Thursday, February 23, 2012

Outsourcing terror

Outsourcing terror
Ajit Doval
Published in-Hindustan Times,
July 17, 2011

When a government fails to prevent, identify or neutralise terrorists, it indicates inefficiency and systemic inadequacy. But when terrorists refuse to own responsibility of an attack, the causes are much more complex and sinister. Terrorism is violence for a cause and terrorists always want the world to know about their existence, their cause(s) and the power they wield. So when they strike but don’t seek publicity then they are working as a proxy.
There are strong indications that the July 13 blasts in Mumbai were a joint operation of the Indian Mujahideen (IM), certain underworld groups and external forces. If this is true, then the triple blasts were an early warning of some serious internal security threats that India may face in the near future.
The reasons behind this observation are as follows: After 26/11, the Students Islamic Movement of India (Simi) — IM is only a front to mislead the security agencies — has been aggressively organising themselves. Thanks to India’s soft policies, security agencies are reluctant to initiate any action against anti-national elements unless and until a criminal case is possible.
The repeal of the Prevention of Terrorism Act, 2002, (Pota) has emboldened Simi and put the law-enforcing agencies on the backfoot. In a meeting after the September 13, 2008, attacks in Delhi, the Simi leadership decided that the organisation should take advantage of the favourable environment to recruit people for jihad. They also decided to refrain from sporadic acts of terror till they strengthened themselves enough to make big strikes. While they strengthened their relations with Pakistan through the Lashkar-e-Taiba and the underworld, their role was by and large confined to assisting the Pakistan-based terrorists. Their (Simi/IM) new strengths, good ground knowledge and local contacts are worrying. India’s inadequate laws, ill-equipped police force and the absence of political will to deal with the threat have only increased the problem.
Simi/IM is only a motley group of youth recruited and motivated by Pakistan for indigenisation of terror in India. It has negligible support among the Indian Muslims and all Muslim outfits have denounced their ideology and activities. Other than a vague slogan for jihad, it has no specific political demands or any cause. Its genesis lies in post 9/11 predicament of the Inter-Services Intelligence (ISI), when the agency realised that in the changed global environment it needed a tactical shift in its strategy of using terrorism as an instrument of State policy.
To save themselves, they made Simi their front organisation. Using Dawood Ibrahim, CAM Bashir, a Simi leader from Mumbai, was called to Dubai in 2001 and the process of converting a radical Islamic youth organisation into a Pakistan-controlled terrorist outfit started. However, Simi’s terrorist performance fell far short of Pakistan’s expectations and many were accused of making money without doing much. But 26/11 forced Pakistan to resurrect it.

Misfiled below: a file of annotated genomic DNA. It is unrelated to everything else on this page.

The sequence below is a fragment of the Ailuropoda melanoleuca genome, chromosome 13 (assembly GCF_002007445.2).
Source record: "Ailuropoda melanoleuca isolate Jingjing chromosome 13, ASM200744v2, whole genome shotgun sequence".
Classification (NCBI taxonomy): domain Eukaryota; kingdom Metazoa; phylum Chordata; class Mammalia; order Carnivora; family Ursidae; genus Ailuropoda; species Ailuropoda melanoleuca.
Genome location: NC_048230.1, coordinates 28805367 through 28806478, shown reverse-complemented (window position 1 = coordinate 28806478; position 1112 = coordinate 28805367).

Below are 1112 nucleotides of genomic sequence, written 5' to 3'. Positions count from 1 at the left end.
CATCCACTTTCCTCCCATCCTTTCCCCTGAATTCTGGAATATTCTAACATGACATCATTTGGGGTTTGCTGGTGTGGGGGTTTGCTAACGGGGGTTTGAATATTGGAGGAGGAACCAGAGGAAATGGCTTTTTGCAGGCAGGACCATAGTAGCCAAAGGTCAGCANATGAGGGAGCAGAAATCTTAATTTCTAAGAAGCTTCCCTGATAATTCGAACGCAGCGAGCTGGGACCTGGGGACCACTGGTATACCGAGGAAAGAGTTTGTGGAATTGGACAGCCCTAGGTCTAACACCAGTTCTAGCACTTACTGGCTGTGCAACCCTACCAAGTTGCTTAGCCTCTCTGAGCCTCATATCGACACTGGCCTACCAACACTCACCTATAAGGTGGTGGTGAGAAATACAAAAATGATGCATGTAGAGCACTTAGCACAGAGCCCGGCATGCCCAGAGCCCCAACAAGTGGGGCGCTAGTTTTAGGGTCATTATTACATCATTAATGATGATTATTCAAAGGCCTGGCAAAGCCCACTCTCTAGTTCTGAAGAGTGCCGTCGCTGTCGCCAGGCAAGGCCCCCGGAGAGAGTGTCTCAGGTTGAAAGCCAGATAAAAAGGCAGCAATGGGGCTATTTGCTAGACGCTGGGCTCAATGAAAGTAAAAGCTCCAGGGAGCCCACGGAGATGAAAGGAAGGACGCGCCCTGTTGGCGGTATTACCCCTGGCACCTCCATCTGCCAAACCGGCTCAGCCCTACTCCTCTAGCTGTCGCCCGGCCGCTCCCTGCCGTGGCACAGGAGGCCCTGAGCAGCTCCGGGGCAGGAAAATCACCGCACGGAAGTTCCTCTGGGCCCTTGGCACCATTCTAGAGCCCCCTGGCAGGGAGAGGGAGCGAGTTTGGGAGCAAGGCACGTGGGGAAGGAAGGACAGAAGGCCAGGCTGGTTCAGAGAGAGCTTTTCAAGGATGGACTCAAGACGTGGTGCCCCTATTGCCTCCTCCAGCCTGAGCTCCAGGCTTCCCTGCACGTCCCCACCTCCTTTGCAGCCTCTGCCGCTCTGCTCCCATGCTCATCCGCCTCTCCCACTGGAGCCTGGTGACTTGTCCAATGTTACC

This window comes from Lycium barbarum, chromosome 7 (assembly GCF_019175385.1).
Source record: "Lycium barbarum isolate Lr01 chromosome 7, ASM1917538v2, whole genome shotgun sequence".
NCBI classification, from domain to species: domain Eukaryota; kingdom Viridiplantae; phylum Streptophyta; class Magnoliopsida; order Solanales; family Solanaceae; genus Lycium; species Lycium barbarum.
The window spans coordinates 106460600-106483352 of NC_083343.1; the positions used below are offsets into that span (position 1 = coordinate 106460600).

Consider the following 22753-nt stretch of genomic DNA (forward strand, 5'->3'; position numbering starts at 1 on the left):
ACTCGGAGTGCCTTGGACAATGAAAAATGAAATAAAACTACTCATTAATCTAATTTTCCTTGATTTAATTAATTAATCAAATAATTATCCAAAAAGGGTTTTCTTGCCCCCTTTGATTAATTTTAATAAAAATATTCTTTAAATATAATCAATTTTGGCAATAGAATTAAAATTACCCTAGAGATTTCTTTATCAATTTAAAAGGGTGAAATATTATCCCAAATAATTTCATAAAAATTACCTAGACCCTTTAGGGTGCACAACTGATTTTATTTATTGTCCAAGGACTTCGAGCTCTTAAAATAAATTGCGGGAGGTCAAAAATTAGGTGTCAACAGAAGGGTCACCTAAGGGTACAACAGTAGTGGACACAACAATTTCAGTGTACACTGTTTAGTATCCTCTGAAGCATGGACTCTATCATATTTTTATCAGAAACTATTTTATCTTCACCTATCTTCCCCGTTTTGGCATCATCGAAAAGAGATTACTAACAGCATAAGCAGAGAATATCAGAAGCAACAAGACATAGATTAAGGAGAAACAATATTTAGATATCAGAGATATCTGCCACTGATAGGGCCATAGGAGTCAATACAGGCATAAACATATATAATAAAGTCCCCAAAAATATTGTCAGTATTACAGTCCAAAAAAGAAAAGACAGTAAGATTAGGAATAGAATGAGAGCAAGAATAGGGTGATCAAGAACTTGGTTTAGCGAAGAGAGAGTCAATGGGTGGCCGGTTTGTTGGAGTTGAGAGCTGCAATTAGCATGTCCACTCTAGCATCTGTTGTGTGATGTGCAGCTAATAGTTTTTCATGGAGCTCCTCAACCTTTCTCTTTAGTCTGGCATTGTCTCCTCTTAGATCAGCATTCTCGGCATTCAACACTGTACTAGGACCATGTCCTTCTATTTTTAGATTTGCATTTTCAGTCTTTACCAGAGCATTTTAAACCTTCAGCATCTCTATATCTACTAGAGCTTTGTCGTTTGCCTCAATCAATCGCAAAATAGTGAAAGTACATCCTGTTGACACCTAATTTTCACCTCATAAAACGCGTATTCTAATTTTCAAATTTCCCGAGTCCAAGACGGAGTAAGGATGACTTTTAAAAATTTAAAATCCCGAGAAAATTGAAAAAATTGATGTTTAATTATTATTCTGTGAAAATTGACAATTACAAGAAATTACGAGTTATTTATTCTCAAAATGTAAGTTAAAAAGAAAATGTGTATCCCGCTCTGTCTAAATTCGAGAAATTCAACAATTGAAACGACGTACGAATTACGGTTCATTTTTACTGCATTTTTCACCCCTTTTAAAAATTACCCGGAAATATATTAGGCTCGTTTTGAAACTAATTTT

The ISI rated 26/11 as a successful covert operation but the exposure of its nationals made the overall cost unaffordable. So it re-doubled its efforts to re-organise Simi, hoping to increasingly use the group for direct actions rather than the support role they were playing. Last week’s Mumbai attacks is a manifestation of this effort: Simi is being accessed, financed and controlled through locations in West Asia and the underworld is being primed to enhance its striking capabilities. The group is also emerging as a converging point for the ISI, crime syndicates, radicalised local youth to bleed India. If Pakistan and the radical forces supported by it succeed in their nefarious designs of indigenising terror, it could lead to violent communal conflicts, a long cherished objective of Pakistan. To thwart this, our response should be imaginative and well calibrated.
The next set of problems emanate from the fact that our counter-terrorist doctrines, structures and systems have evolved around the threats from foreign terrorists. Apprehending domestic problems, the government has always denied that there could be local participation. But this reality needs to be accepted so that the intelligence agencies can include domestic players in their coverage. This acceptance will also increase the role and responsibility of the district and local-level intelligence units of the states that are in a state of neglect. The National Intelligence Grid is also a welcome step and needs to be pursued on a war footing.
In the emerging scenario, the government must increase their contacts with the religious, social and civil society Muslim leaders and deny any space to foreign-inspired subversive elements. It is important that while taking firm actions against anti-national elements, the innocents are protected and collateral damages are avoided. Last but not the least, political parties should stop politicising terror since it can be catastrophic if we have to face its indigenous variant.
The Mumbai blasts are an early warning for a more serious long-term internal security threat. We have many things in our favour and the nation is capable of meeting the threats. But to do this, the political parties must start looking at the problem from a national — and not an electoral — perspective.
( Ajit Doval is former chief of the Intelligence Bureau and currently director, Vivekananda International Foundation, New Delhi )
The views expressed by the author are personal
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